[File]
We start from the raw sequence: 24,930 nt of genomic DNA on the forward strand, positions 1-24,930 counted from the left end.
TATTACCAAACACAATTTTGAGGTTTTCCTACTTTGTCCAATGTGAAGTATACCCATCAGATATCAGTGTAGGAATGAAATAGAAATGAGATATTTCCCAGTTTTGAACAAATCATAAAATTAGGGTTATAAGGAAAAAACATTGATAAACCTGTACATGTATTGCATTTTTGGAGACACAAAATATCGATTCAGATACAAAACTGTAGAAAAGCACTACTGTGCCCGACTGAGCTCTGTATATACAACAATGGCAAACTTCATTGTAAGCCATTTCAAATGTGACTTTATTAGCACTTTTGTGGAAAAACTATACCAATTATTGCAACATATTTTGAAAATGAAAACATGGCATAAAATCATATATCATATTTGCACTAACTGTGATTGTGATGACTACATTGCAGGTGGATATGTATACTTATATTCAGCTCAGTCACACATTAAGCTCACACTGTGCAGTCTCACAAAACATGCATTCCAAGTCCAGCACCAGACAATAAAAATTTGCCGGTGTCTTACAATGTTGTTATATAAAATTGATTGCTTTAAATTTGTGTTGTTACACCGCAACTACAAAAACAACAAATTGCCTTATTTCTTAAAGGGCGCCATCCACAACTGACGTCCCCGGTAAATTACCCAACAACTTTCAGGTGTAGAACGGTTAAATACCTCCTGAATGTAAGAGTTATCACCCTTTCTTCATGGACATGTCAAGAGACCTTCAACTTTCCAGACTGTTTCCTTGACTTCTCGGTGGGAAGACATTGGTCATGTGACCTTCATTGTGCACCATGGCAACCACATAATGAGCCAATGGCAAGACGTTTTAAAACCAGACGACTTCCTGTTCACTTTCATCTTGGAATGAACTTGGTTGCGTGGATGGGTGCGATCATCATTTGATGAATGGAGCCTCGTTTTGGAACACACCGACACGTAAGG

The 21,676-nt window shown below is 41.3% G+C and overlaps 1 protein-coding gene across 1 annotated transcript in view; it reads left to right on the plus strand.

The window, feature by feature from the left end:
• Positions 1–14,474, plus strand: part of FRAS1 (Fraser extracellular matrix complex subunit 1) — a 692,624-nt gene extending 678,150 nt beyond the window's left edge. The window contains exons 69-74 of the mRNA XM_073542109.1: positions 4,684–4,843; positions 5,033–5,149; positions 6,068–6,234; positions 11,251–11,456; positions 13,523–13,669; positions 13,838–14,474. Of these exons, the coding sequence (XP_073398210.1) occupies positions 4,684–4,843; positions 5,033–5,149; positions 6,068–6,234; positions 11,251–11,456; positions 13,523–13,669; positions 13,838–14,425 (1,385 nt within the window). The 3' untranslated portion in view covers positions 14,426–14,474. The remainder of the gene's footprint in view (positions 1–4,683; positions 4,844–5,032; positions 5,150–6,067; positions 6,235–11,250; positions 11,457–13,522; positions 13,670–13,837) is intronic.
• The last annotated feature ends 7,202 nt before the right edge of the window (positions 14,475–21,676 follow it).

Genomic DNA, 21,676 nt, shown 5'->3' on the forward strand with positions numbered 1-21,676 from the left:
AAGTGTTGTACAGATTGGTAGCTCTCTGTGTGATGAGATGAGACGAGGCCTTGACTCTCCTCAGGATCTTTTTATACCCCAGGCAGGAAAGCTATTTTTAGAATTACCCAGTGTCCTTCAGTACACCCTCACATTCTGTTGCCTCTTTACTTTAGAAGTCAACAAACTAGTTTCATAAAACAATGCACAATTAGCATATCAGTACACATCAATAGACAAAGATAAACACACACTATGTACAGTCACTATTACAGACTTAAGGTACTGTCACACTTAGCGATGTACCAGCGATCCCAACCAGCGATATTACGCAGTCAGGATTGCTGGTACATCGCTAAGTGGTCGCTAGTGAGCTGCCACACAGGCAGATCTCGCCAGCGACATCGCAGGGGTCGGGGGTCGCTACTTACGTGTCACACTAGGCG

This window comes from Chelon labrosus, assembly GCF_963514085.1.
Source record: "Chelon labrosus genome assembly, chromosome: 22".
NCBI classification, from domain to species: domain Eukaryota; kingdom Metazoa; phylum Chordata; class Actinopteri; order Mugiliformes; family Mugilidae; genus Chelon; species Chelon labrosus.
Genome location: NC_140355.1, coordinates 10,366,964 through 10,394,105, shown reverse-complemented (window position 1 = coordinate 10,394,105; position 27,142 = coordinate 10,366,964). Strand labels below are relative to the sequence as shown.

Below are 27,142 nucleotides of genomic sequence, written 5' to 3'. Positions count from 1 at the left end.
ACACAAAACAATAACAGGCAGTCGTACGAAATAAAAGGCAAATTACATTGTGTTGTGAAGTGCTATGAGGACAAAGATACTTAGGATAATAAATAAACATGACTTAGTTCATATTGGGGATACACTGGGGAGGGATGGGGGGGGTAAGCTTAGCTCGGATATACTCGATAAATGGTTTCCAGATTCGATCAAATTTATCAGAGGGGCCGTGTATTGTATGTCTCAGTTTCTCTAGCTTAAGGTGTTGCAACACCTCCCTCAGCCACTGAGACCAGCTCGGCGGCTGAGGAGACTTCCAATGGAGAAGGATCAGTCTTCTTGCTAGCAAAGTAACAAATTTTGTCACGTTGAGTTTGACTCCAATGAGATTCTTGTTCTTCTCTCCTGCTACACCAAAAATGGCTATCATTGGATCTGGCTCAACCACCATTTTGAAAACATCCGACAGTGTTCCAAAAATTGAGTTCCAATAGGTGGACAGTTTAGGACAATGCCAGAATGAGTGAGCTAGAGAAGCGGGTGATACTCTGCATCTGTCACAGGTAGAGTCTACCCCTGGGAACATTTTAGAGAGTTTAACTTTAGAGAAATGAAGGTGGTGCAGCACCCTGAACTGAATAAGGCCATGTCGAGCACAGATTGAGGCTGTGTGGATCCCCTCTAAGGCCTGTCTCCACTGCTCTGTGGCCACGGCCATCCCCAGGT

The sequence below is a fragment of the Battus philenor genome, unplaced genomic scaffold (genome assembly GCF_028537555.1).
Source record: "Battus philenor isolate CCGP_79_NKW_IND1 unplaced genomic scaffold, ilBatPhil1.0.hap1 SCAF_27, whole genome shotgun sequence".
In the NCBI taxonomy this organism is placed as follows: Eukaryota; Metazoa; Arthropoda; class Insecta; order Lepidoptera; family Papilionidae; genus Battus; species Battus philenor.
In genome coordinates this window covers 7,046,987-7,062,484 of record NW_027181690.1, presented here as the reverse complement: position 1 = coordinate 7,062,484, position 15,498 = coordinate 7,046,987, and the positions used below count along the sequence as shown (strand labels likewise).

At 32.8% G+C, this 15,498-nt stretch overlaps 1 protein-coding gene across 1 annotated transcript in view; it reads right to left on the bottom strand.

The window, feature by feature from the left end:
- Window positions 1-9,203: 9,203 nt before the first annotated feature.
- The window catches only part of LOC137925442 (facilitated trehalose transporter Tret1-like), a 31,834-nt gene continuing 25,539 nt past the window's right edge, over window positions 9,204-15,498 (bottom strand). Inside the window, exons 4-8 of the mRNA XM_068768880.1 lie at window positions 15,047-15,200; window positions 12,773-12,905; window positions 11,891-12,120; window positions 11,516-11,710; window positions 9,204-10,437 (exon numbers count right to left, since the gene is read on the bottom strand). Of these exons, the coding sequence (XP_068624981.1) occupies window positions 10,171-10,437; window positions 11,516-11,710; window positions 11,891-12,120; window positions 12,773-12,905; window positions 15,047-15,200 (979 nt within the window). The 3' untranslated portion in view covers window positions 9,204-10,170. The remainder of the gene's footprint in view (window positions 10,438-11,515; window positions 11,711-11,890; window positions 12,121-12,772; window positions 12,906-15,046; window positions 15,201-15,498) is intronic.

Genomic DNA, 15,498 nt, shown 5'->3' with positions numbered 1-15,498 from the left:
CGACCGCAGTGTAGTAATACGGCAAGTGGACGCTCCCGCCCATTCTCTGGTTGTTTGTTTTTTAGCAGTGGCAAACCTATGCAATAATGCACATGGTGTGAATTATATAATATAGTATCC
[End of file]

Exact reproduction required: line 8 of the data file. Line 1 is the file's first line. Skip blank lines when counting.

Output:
AAGTGTTGTACAGATTGGTAGCTCTCTGTGTGATGAGATGAGACGAGGCCTTGACTCTCCTCAGGATCTTTTTATACCCCAGGCAGGAAAGCTATTTTTAGAATTACCCAGTGTCCTTCAGTACACCCTCACATTCTGTTGCCTCTTTACTTTAGAAGTCAACAAACTAGTTTCATAAAACAATGCACAATTAGCATATCAGTACACATCAATAGACAAAGATAAACACACACTATGTACAGTCACTATTACAGACTTAAGGTACTGTCACACTTAGCGATGTACCAGCGATCCCAACCAGCGATATTACGCAGTCAGGATTGCTGGTACATCGCTAAGTGGTCGCTAGTGAGCTGCCACACAGGCAGATCTCGCCAGCGACATCGCAGGGGTCGGGGGTCGCTACTTACGTGTCACACTAGGCG